Holy Moly indeed.
In the Flickr blog today they mention that they hit their 2-billionth upload. To get a sense of the sheer volume, just check the ‘explore’ function.
If you select “most recent uploads” Flickr tells you how many photos were uploaded in the last minute. I’m usually seeing numbers between 2,500 – 3,500. That means that in one hour, at the low end, there are 150,000 uploads. Over a day, even at the low end, that’s 3,600,000 photos uploaded.
At that rate, it would take over 555 days to hit 2-billion. Flickr’s been around longer than that of course, the URL was first registered 4 years ago this month. But obviously they had no-where near this kind of uptake in the early days, and these days, I’m sure they have days that go way over that low number I’m using.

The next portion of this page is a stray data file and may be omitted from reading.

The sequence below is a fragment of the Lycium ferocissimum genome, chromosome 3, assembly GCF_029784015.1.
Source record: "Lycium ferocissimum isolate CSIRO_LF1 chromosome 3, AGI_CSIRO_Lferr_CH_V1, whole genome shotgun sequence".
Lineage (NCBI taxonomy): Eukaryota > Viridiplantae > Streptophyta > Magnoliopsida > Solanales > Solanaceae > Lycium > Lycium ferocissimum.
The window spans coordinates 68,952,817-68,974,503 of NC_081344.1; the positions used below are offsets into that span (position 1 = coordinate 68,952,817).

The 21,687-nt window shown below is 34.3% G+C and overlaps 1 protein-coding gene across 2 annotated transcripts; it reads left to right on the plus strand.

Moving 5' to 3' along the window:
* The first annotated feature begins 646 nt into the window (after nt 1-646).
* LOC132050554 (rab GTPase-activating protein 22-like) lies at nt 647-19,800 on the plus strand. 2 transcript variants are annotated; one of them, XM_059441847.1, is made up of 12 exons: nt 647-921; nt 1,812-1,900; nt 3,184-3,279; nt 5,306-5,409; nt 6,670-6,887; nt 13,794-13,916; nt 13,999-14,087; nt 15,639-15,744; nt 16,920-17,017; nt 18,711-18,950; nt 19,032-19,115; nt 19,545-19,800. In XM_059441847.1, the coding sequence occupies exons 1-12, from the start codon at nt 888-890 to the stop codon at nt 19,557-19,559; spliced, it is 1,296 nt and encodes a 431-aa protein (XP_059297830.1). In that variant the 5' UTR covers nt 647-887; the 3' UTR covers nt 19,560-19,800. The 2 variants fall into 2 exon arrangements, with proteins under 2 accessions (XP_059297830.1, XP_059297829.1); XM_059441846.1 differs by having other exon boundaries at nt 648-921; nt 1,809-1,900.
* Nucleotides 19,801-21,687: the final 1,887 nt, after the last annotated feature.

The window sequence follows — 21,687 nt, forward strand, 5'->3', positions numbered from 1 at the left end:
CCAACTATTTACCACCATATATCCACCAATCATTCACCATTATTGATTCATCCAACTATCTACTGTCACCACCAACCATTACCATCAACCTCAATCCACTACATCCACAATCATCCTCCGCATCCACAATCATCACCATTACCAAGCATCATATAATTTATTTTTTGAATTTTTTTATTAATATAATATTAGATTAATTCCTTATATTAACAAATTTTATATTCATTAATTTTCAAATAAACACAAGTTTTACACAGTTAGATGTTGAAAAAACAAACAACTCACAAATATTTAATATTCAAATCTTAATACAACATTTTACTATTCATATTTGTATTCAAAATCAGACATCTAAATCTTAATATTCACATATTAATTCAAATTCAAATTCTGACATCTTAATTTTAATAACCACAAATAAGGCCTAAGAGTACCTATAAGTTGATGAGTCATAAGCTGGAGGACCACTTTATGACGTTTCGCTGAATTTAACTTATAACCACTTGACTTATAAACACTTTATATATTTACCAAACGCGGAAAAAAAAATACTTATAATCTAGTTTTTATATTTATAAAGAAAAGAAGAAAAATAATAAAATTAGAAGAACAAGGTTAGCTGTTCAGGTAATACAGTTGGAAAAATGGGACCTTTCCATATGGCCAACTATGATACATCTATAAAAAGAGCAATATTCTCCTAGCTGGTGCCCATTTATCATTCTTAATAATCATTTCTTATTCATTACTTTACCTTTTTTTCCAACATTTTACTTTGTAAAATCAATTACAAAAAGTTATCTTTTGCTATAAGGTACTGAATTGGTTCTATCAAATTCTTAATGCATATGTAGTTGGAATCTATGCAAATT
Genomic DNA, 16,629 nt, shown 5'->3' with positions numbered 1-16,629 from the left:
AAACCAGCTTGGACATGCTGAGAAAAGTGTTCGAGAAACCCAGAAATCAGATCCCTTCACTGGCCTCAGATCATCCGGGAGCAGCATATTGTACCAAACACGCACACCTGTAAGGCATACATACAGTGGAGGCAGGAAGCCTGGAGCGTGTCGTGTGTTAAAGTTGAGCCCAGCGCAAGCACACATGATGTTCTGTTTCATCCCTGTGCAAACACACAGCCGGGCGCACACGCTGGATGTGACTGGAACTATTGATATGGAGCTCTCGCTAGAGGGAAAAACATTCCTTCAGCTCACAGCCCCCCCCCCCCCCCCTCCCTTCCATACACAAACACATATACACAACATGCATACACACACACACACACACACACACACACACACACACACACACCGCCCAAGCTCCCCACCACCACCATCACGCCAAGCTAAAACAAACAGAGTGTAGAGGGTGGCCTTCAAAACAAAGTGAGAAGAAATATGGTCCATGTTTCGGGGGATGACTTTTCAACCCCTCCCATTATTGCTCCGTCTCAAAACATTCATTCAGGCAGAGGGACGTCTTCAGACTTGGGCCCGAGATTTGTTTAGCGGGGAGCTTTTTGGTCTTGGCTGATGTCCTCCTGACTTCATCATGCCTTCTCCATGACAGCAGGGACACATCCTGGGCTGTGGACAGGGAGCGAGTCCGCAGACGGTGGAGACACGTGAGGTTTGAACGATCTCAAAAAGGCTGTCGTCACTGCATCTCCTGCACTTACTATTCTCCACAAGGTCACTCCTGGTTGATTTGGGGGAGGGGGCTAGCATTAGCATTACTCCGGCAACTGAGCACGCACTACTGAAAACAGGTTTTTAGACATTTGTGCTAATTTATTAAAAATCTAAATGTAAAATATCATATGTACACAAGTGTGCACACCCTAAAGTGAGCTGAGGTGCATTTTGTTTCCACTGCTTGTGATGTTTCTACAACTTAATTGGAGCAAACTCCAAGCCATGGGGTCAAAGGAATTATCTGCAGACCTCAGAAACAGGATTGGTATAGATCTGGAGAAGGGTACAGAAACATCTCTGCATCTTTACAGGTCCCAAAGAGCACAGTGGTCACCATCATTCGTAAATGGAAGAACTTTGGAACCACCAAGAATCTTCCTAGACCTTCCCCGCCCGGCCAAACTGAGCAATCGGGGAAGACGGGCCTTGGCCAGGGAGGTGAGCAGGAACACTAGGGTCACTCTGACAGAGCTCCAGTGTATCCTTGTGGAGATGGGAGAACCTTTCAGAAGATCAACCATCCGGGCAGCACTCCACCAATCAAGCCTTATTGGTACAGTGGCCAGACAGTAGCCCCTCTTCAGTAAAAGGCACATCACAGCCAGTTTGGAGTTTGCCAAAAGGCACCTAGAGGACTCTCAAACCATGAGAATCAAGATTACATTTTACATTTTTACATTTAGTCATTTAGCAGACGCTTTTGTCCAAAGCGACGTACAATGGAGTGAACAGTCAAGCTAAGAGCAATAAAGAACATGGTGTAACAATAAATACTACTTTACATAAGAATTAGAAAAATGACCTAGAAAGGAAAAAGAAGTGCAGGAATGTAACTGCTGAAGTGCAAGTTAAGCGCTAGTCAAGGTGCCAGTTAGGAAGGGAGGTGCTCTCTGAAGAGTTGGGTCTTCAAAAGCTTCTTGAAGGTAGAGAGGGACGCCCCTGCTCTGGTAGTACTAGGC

It’s staggering to think about this kind of volume. And Flickr is just one of many photo-upload sites. Add in the social networking sites that also allow photo uploads, and you really have to be impressed with sheer volume of images being uploaded, stored, tagged and displayed.
We used to keep our photos in a shoe box in a closet somewhere – the more annoying members of my family held regular ‘slide nights’ when they’d show off their snaps from their latest trip to Minot. Essentially, our family photos quietly gathered dust somewhere.
Now, they’re on display for the world to see, and in some cases downloaded, not only by friends of family, but by total strangers. Sure there are a lot of budding photographer types who use Flickr as a giant sounding board for their work, but mostly, it’s just regular photos taken by regular folks. Some of them even on a trip to Minot.
Encourage that kind of behavious, and the next thing you know you’ve got 2-billion pictures on your hard drive.